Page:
William Turner, Master of Light

12 juillet 2016

Successively loyal disciple of the great masters of art and leader of the Impressionist movement, William Turner is unclassifiable. Between watercolors and oil paintings, most of his work focuses on the golden light of the sun and its reflections and that is the reason why he is commonly known as the "painter of light"

Turner, the gifted

Despite this luminous appellation, the life of William Turner has various gray areas, particularly during his youth. Born in London, apparently in 1775, Joseph Mallord William Turner is the son of a barber and costume maker. His mother loses little by little her mind while he is still a kid and suddenly dies in 1804. Sent to one of his uncles in Brentford, west of the capital, his interest in Art and painting awakens and sharpens. Proud, his father features the first drawings of his son in his shop window and even encourages the sale.

At only 12 years old, William Turner offers watercolors representing subjects of the romantic era such as Marine or Castles. After some research on the perspective in an architect's workshop, William Turner is admitted in 1789 - 14 years old only - in the prestigious Royal Academy of Arts.

Turner, the insatiable

As a member of the Academy, Turner breaks with his habit of painting nature and begins to open his eyes and mind to Masters’ artwork. Avid for paint , he feeds himself on the artworks by Rembrandt, Titian, Van de Velde, Cuyp or Canaletto. Fascinated by the French classics such as Nicolas Poussin and Claude Lorrain, he roams throughout Europe to visit private collections whether in France, Italy or the Netherlands.
Soon, he becomes a teacher at the Royal Academy, and owns a gallery in London, which leads Turner to emancipate himself from the shadow of his masters and to draw its own line. Taking advantage of the invention of many new pigments and on the commercialization of the first metal pipes, he now uses oil painting outside.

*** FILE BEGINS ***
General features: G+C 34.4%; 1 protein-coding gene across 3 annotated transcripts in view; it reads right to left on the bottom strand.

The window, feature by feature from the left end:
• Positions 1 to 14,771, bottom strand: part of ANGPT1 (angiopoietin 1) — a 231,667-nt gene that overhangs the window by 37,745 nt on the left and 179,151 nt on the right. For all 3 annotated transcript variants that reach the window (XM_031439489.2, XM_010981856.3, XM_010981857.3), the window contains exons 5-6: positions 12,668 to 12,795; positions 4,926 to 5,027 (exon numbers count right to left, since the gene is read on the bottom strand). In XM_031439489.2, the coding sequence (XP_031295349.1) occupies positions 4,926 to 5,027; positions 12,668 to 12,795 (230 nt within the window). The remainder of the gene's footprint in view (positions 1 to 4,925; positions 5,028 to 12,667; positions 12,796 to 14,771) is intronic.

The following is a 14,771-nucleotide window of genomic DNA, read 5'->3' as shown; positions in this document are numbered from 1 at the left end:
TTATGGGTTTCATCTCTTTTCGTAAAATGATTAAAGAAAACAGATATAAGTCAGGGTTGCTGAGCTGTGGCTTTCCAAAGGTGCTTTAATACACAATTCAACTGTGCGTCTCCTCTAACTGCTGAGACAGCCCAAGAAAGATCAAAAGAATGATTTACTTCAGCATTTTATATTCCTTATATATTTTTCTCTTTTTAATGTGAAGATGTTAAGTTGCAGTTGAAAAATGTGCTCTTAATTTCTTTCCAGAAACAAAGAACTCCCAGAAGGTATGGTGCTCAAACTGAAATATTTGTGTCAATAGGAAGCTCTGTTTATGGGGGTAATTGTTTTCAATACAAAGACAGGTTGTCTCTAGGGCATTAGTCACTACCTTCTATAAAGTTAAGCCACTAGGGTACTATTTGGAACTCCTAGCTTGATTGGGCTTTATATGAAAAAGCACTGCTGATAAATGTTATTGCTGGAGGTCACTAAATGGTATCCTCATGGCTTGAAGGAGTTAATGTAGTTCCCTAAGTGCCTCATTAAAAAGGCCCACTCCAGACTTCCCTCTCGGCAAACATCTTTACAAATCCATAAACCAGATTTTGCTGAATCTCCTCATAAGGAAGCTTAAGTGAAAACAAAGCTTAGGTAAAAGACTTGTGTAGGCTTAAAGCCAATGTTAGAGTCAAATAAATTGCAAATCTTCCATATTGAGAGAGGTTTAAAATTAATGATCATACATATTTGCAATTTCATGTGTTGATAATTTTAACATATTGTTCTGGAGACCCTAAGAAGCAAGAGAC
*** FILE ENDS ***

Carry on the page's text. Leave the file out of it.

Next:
Turner, the forerunner

As a traveler, it's in Venice that Turner definitely plunges into a new dimension. Among canals, he uses the well-known views of Canaletto and emphasizes colors and light. Between mist, fog or foam, he is sure of his effects. His colors are fluid and, to "get the clarity of air", he uses white background but do not put aside the Rembrandt technique of “chiaroscuro” to emphasize the contrasts and colors. By showing the evocative power of color, by abandoning realism for enlightened artworks, William Turner stands as a forerunner of Impressionism. Throughout his career, he created along with his oil paintings, a gigantic production of nearly 20,000 watercolors he never exhibited during his lifetime. Revealed by John Ruskin, this collection is one of the largest in the history of watercolor, and one of them reached 5.8 million pounds (The Blue Rigi: Lake of Lucerne, 1842). The impact of his work is undeniable on the next generations of artists.

Discover the exhibition "Turner et la couleur" at the Caumont Hôtel of Aix-en-Provence until September 18, 2016.


Albert le Diuzet, Turnerien in the soul

Man of many lives , Albert The Diuzet is a complete artist . After a musical career, he devotes himself to painting he prefers initially the free expression of watercolor. He then switchesand use oil paintings while trying to find the spontaneous gesture of his watercolors inspired by Turner. He works his paintings directly onto the canvas with a knife or spatula. Fond of the sea, his abstract painting is dominated by the spontaneity, always built up with a figurative reminder. Albert Diuzet’s artistic aim is to bring a regenerator dream to a materialistic society.

Albert le diuzet Gallery